Determination of the inhibition dose-response profile of the chick a4^2 nAChR reconstituted in Xenopus oocytes yielded a distinct sensitivity profile as a function of the steroid tested. PROG is the most powerful steroid. Half-inhibition concentrations were, respectively, 6 ^M for PROG, 46 ^M for testosterone (T) and 62 ^M for the synthetic steroid dexamethasone. Exposure to cholesterol, pregnenolone (PREG), or allo-pregnanolone (3a-hydroxy-5a-pregnan-20-one) induced no significant reduction of the ACh-evoked currents (68). Comparison of steroids effective on nAChR and GABAaR reveals a clear difference in the pharmacological profile of these two families of receptors. For example neuronal nAChRs are insensitive to pregnenolone sulfate (PREGS), whereas this compound is a potent modulator of the GABAARs (69,70).
In addition, it was shown that PROG coupled to bovine serum albumin (BSA) in position 3 (P-3-BSA) or position 11 (P-11-BSA) was as efficient as unmodified PROG. Thus, addition of a molecule as large as BSA in positions 3 or 11 of the molecule had no detectable influence on its biophysiological action, which suggests that PROG is interacting in the extracellular domain of the receptor.
Results obtained with ion flux assays on cell lines expressing nAChRs show pharmacological profiles comparable to those obtained by electrophysiological measurements (71). Namely, rubidium efflux assays of TE671/RD cells, which express muscle nAChR, or SH-SY5Y cells, which are known to express ganglionic nAChR are inhibited by low concentrations of steroids. These cells display an IC50 of 6.1 and 11 ^M, respectively for PROG. In agreement with results obtained for the chick a4^2, higher values of IC50 were found for dexamethasone or T (45 and 100 ^M) on cells expressing a3^4. Incubation with P-3-BSA induced a slightly larger inhibition of the 86Rb+ efflux than PROG itself (71). Corticosterone induced a small but significant reduction of cation flux with an IC50 in the 100 ^M range (71).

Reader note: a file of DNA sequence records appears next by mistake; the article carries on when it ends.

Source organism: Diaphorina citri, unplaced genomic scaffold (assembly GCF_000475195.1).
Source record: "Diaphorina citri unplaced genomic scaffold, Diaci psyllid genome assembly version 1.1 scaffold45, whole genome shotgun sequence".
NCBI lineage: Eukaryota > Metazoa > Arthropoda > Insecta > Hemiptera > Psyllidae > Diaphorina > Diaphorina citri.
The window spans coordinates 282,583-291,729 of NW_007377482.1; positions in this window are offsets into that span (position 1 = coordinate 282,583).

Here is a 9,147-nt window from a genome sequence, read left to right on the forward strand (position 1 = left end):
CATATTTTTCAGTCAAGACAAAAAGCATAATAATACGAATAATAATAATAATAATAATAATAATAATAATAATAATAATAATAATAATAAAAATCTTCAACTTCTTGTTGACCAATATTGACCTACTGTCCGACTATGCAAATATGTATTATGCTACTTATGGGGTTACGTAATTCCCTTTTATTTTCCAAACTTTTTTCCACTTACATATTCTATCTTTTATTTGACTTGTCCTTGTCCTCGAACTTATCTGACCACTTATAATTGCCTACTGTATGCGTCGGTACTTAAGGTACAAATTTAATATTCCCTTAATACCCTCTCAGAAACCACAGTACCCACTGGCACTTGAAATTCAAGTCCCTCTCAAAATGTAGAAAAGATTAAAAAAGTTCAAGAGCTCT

It is interesting to note that all data available so far suggest that steroids predominant in females are more active than those found in males and, in turn, might lead to more profound modulation of the neuronal nAChRs under physiological conditions. These fundamental observations, however, still await clinical confirmation.
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